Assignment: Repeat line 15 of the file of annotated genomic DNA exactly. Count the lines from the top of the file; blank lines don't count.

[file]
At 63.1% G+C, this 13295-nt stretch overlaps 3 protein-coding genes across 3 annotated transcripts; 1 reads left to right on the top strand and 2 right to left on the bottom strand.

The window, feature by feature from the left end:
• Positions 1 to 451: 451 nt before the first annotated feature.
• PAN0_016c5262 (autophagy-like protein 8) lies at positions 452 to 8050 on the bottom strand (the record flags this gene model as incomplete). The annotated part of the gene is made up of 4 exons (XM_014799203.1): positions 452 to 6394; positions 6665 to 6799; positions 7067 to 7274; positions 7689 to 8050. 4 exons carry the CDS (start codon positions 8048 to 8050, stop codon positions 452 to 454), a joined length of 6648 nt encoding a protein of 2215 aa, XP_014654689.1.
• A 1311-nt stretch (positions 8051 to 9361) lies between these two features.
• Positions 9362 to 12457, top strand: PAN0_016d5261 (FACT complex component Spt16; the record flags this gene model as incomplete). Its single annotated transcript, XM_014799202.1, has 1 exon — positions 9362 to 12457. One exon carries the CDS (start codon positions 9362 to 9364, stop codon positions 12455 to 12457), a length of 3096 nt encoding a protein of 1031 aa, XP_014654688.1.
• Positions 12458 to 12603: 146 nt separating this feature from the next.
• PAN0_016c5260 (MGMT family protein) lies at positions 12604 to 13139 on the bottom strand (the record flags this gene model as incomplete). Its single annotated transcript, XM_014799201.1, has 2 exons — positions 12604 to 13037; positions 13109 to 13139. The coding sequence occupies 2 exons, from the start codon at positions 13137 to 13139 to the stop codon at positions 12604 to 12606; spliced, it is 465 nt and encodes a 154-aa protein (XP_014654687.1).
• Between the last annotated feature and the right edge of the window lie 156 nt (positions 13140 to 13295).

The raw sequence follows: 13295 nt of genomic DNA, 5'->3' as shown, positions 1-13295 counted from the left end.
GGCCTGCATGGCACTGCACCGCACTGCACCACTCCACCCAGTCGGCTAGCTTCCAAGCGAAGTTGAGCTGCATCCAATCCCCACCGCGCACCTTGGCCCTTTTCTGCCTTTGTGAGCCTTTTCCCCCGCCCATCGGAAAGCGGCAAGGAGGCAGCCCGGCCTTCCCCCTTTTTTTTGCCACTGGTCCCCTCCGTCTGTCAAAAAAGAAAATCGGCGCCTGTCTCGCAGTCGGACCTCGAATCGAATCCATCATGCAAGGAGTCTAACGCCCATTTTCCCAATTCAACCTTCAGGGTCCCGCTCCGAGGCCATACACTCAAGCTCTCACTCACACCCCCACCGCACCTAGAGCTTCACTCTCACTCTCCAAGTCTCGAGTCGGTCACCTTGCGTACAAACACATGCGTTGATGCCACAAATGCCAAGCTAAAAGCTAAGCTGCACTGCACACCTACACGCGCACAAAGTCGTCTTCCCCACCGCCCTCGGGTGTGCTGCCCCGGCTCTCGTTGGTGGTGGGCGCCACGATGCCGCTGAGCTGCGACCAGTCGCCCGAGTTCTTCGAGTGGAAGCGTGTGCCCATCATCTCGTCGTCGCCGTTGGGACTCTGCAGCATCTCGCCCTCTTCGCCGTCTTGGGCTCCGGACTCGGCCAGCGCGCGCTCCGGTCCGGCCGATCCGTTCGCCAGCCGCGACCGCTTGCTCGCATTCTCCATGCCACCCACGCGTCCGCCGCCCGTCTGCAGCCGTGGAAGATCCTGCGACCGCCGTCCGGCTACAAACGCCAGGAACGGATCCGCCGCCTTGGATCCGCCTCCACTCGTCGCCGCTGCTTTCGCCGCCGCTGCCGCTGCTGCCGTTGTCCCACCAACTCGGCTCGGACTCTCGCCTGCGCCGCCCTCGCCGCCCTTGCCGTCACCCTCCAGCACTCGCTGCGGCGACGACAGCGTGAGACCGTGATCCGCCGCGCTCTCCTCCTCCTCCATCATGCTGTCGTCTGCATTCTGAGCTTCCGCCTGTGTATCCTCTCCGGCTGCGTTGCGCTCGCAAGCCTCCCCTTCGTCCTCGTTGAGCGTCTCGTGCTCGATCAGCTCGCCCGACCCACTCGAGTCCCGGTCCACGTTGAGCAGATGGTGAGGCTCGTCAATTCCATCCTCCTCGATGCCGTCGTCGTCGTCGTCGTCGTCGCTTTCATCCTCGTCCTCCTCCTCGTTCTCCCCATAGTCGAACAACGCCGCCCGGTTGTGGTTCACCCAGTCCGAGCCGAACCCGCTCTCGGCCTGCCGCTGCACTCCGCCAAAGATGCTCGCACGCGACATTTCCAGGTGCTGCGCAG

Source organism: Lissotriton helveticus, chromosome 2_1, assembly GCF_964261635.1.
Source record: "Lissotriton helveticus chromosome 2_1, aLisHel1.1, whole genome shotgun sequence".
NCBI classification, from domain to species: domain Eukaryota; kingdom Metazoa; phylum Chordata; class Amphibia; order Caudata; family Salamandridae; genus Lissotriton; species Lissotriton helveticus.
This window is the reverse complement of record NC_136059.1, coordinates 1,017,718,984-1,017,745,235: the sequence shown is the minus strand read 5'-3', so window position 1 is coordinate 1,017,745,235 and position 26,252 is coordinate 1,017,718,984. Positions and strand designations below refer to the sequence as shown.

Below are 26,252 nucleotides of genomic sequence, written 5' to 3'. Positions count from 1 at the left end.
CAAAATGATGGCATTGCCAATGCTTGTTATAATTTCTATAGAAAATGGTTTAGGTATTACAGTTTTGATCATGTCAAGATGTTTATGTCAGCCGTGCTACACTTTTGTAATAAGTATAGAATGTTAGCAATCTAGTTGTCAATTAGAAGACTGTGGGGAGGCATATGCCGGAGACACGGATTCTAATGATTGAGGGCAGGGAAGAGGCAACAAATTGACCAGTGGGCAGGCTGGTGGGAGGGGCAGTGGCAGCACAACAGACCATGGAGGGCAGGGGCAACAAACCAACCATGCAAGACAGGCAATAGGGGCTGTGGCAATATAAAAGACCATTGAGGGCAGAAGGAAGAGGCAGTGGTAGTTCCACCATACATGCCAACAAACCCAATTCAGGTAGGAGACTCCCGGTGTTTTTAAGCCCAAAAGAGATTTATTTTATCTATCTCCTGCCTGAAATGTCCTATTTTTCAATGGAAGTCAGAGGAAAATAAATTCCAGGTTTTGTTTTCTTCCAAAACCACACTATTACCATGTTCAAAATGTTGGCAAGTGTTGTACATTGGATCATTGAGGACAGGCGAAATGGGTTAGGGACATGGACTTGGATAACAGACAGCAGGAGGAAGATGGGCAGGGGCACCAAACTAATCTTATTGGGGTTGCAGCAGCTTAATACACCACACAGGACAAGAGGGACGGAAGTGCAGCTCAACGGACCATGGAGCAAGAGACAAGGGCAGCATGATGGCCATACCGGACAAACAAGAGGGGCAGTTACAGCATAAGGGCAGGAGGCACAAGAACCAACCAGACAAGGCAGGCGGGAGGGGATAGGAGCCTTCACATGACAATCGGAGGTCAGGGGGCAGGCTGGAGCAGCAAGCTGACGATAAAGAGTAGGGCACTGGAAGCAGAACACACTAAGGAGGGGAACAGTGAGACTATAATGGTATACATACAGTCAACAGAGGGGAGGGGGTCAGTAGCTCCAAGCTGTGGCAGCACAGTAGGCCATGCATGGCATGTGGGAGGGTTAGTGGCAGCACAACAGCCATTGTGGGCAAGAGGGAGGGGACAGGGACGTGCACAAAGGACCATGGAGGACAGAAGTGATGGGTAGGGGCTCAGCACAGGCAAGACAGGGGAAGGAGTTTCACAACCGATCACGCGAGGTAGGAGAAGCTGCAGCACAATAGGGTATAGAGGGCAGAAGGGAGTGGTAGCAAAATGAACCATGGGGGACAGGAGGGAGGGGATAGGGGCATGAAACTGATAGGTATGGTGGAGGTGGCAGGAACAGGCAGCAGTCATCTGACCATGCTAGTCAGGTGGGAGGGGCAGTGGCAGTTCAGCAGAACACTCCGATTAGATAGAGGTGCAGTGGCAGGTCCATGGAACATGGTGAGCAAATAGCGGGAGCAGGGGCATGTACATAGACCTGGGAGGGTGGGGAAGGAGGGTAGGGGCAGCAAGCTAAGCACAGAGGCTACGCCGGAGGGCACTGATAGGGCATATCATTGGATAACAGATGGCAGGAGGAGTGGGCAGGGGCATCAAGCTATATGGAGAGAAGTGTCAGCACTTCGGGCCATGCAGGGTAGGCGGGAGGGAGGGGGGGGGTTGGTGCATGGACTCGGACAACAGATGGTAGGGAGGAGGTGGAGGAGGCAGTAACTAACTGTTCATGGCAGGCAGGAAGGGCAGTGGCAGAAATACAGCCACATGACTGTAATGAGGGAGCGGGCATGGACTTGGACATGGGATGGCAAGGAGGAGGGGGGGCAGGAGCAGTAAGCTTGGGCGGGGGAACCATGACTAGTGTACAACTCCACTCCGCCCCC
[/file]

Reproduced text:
This window is the reverse complement of record NC_136059.1, coordinates 1,017,718,984-1,017,745,235: the sequence shown is the minus strand read 5'-3', so window position 1 is coordinate 1,017,745,235 and position 26,252 is coordinate 1,017,718,984. Positions and strand designations below refer to the sequence as shown.